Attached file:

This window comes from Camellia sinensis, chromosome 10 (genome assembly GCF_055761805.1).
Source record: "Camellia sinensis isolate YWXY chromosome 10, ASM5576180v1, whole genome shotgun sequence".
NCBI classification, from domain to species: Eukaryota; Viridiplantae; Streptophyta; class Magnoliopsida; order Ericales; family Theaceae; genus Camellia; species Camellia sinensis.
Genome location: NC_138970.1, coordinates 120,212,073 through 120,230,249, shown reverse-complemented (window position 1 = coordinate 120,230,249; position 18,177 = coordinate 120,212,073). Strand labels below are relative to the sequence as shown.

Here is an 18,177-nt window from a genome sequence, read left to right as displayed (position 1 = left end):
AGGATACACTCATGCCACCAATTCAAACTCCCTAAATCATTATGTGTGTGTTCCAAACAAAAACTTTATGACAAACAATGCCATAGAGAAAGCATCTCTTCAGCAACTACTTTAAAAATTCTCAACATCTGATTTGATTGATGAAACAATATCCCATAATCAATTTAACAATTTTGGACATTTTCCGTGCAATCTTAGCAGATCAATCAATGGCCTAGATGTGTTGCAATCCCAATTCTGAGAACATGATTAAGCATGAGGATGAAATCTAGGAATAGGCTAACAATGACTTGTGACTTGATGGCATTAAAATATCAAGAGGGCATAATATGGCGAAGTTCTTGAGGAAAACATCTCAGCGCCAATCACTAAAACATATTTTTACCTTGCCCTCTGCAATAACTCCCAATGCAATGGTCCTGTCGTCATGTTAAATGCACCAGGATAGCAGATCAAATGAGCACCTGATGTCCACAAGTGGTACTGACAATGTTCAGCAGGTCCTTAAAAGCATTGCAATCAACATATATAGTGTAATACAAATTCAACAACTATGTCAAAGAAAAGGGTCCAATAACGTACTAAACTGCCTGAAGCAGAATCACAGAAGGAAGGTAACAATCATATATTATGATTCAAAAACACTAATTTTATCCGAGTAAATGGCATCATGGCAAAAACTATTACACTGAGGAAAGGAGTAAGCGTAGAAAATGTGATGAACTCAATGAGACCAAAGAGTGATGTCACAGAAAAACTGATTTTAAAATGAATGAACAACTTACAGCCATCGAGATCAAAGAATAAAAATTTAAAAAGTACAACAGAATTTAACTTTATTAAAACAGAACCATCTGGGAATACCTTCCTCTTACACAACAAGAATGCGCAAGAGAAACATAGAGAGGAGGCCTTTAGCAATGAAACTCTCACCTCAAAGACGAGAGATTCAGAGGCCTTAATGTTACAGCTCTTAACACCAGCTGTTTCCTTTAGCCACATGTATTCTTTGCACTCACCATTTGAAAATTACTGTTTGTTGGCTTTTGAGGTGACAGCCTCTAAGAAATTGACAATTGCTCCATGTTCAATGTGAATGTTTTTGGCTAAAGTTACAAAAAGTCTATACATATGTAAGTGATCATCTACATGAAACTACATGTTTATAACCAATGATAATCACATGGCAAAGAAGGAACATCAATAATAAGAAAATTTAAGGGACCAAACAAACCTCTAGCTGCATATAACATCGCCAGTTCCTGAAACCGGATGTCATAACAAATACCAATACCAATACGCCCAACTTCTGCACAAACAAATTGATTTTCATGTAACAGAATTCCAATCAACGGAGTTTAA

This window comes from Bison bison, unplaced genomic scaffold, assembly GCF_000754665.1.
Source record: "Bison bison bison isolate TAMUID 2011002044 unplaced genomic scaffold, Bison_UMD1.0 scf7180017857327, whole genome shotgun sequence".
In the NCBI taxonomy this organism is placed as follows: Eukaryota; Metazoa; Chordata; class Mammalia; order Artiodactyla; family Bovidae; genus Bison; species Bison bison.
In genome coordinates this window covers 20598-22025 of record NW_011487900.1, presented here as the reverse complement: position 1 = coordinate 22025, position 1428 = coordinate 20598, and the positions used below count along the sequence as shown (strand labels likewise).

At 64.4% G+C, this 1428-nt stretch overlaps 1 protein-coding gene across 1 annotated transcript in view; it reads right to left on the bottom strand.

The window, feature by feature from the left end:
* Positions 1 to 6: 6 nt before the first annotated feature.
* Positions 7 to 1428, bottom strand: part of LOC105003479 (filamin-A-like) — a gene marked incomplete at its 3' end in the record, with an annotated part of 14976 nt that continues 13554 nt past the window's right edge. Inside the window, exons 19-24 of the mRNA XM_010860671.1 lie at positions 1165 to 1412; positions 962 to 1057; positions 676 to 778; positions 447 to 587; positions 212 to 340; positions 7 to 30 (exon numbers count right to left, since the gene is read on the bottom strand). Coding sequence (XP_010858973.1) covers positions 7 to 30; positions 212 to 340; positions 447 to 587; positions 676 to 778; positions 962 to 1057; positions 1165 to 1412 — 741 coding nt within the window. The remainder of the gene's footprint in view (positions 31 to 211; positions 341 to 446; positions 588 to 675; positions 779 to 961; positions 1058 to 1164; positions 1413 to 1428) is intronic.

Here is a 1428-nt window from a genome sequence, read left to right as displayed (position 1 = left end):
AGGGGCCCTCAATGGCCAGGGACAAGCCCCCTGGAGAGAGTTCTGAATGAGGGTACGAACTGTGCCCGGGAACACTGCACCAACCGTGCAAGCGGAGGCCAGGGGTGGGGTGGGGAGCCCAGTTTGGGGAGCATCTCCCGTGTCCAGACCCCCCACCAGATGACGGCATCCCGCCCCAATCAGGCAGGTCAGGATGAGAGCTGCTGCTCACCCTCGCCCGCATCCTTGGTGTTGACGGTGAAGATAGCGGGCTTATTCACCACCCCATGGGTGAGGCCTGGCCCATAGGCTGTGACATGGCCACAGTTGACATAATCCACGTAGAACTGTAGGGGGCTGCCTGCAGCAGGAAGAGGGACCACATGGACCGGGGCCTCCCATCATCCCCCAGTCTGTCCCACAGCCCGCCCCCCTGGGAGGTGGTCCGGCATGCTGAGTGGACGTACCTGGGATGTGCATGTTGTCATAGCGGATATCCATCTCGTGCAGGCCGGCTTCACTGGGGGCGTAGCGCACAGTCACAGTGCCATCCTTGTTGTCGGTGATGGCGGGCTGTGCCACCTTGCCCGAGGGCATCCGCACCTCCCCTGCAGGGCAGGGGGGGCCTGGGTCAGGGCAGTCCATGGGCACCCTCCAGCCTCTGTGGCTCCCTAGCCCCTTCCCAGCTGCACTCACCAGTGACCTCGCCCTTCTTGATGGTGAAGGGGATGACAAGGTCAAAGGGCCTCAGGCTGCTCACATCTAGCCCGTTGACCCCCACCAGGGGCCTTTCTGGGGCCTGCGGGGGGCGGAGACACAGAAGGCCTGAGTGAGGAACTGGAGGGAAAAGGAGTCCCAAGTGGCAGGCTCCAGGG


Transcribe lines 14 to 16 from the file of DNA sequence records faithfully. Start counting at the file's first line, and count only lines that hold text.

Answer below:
* Positions 7 to 1428, bottom strand: part of LOC105003479 (filamin-A-like) — a gene marked incomplete at its 3' end in the record, with an annotated part of 14976 nt that continues 13554 nt past the window's right edge. Inside the window, exons 19-24 of the mRNA XM_010860671.1 lie at positions 1165 to 1412; positions 962 to 1057; positions 676 to 778; positions 447 to 587; positions 212 to 340; positions 7 to 30 (exon numbers count right to left, since the gene is read on the bottom strand). Coding sequence (XP_010858973.1) covers positions 7 to 30; positions 212 to 340; positions 447 to 587; positions 676 to 778; positions 962 to 1057; positions 1165 to 1412 — 741 coding nt within the window. The remainder of the gene's footprint in view (positions 31 to 211; positions 341 to 446; positions 588 to 675; positions 779 to 961; positions 1058 to 1164; positions 1413 to 1428) is intronic.

Here is a 1428-nt window from a genome sequence, read left to right as displayed (position 1 = left end):
AGGGGCCCTCAATGGCCAGGGACAAGCCCCCTGGAGAGAGTTCTGAATGAGGGTACGAACTGTGCCCGGGAACACTGCACCAACCGTGCAAGCGGAGGCCAGGGGTGGGGTGGGGAGCCCAGTTTGGGGAGCATCTCCCGTGTCCAGACCCCCCACCAGATGACGGCATCCCGCCCCAATCAGGCAGGTCAGGATGAGAGCTGCTGCTCACCCTCGCCCGCATCCTTGGTGTTGACGGTGAAGATAGCGGGCTTATTCACCACCCCATGGGTGAGGCCTGGCCCATAGGCTGTGACATGGCCACAGTTGACATAATCCACGTAGAACTGTAGGGGGCTGCCTGCAGCAGGAAGAGGGACCACATGGACCGGGGCCTCCCATCATCCCCCAGTCTGTCCCACAGCCCGCCCCCCTGGGAGGTGGTCCGGCATGCTGAGTGGACGTACCTGGGATGTGCATGTTGTCATAGCGGATATCCATCTCGTGCAGGCCGGCTTCACTGGGGGCGTAGCGCACAGTCACAGTGCCATCCTTGTTGTCGGTGATGGCGGGCTGTGCCACCTTGCCCGAGGGCATCCGCACCTCCCCTGCAGGGCAGGGGGGGCCTGGGTCAGGGCAGTCCATGGGCACCCTCCAGCCTCTGTGGCTCCCTAGCCCCTTCCCAGCTGCACTCACCAGTGACCTCGCCCTTCTTGATGGTGAAGGGGATGACAAGGTCAAAGGGCCTCAGGCTGCTCACATCTAGCCCGTTGACCCCCACCAGGGGCCTTTCTGGGGCCTGCGGGGGGCGGAGACACAGAAGGCCTGAGTGAGGAACTGGAGGGAAAAGGAGTCCCAAGTGGCAGGCTCCAGGG